Fin 01:16:36

Is that kind of roughly getting things right and there’s like lots of different loops going on?

Jaime 01:16:39

Yeah, that roughly matches my impressions. I think that at this point, the four main loops that I have in my mind when I think about artificial intelligence is what you were mentioning about increased attention on investment, improvements in the algorithmic side of it, increases in the amount of money that there is around. Like there’s going to be more productivity, more GDP to go around. And maybe the other one that I will add to the list is like improvements to hardware, right? We’re going to have possibly AI design chips and improvements to the process of hardware production that are going to allow us to decrease the cost of compute.

Research Jaime wants to see

Fin 01:17:20

Okay, Jaime, this has been super interesting. I suggest we talk about some final questions now which we ask everyone. And the first question I think you could probably give an especially useful answer to, which is are there any ideas for research projects that you’d be really excited to see people take up, maybe people who are listening to this podcast?

Jaime 01:17:42

Way too many, way too many. But let me talk, I’m going to give maybe some ideas, some things that fall squarely onto what epoch is all about and are things that we will probably research in the future. But by no means don’t let this be an impediment for you to look into them as well. And then I will talk about some things that a bit more out there and do not fall squarely into our expertise. So things that are very within epoch scope and that I’m pretty excited about. One of them is like understanding which tasks are going to be automated first. I think it came for many, it came as a surprise that our generation happened to be one of the first things automated. And I will want to ask the question of what’s going to fall next?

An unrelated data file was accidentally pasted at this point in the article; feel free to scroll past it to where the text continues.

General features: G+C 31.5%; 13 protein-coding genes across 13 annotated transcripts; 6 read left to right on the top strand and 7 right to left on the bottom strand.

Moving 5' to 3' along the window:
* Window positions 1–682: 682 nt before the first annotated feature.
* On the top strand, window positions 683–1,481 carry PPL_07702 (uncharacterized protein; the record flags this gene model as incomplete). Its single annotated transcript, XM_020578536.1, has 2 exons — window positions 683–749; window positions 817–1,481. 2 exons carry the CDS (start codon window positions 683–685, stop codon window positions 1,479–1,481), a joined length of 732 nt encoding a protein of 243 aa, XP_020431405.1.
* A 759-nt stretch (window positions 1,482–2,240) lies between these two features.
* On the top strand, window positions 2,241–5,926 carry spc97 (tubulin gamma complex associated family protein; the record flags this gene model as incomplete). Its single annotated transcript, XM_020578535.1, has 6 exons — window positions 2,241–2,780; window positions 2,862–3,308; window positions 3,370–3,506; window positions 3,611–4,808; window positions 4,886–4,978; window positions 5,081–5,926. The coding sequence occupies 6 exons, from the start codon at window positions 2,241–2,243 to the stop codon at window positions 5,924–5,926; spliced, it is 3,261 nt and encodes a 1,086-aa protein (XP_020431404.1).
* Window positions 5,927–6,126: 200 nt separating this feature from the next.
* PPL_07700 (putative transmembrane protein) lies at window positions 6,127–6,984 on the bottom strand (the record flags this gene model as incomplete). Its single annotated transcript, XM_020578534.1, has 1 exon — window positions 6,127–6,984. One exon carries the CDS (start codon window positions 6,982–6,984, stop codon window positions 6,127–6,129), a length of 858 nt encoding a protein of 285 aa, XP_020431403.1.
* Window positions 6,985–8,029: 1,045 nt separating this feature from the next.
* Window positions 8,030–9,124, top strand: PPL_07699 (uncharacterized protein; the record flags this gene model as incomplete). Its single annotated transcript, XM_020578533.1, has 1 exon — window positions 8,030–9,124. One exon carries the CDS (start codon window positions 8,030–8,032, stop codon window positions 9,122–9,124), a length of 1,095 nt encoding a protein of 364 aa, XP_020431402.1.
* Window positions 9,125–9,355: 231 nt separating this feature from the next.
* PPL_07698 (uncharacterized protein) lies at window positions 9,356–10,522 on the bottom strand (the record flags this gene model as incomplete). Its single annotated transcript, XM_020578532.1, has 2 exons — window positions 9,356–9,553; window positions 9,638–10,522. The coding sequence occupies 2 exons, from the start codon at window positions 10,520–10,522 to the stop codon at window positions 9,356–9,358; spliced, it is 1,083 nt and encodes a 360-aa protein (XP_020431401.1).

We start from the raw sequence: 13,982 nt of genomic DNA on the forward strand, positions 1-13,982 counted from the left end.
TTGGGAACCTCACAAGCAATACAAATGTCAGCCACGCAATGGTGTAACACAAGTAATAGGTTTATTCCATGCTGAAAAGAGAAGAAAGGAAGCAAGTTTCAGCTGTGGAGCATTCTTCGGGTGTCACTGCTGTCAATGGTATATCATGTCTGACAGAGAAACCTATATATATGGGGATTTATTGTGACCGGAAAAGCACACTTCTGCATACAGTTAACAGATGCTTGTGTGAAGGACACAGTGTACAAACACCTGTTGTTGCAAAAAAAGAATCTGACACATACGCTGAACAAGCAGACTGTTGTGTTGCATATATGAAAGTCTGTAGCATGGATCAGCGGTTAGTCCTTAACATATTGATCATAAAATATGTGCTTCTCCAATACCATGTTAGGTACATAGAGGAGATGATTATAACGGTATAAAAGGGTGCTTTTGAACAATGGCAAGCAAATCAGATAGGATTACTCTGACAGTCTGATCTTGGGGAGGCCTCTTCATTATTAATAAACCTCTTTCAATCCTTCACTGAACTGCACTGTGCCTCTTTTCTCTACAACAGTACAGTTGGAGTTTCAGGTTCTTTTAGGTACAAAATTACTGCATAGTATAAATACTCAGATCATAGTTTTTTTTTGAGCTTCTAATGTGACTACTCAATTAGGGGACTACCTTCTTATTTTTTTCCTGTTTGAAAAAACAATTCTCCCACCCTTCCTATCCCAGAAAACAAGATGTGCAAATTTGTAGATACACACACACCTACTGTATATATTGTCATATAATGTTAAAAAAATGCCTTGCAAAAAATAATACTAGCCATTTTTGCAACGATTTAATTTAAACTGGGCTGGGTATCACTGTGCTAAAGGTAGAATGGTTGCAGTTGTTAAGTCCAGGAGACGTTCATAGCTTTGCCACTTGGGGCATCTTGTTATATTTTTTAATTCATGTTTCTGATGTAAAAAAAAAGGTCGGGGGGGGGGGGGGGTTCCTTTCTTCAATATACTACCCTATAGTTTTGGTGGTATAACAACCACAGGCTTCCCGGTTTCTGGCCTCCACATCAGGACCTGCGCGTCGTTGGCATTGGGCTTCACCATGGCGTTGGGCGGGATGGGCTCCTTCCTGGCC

What is going to be like the directory in a sense of which tasks are going to be automated first? I think that this could have large implications for how fast the economy is going to be automated. The second question that I’m interested in is understanding better the availability of compute around the world. Like how different labs have access to different levels of compute, how different boundaries have different access to different levels of compute, how in the future we might expect that compute stock to grow, when are we going to hit limits, how fast can we build new factories to meet the growing demand, that kind of thing. Third thing that I’m really interested in is understanding better returns to R and D.

So we have been talking a lot about how AI could speed up research and development in different areas from Harvard to AI itself. And I want to get a better understanding of how historically more inputs into these fields have been turned into improvements and then trying to understand what happens when you are able to increase these inputs by an order of magnitude. How much does this improve development? If you increase inputs to research and development now by a factor of ten, that doesn’t mean that research is going to be like ten times faster going forward, right? There’s lots of reasons to expect strong diminishing returns in research and strong diminishing returns to allocating a large amount of resources at the same time to a particular field. There aren’t that many researchers who are going to be able to work on the problem.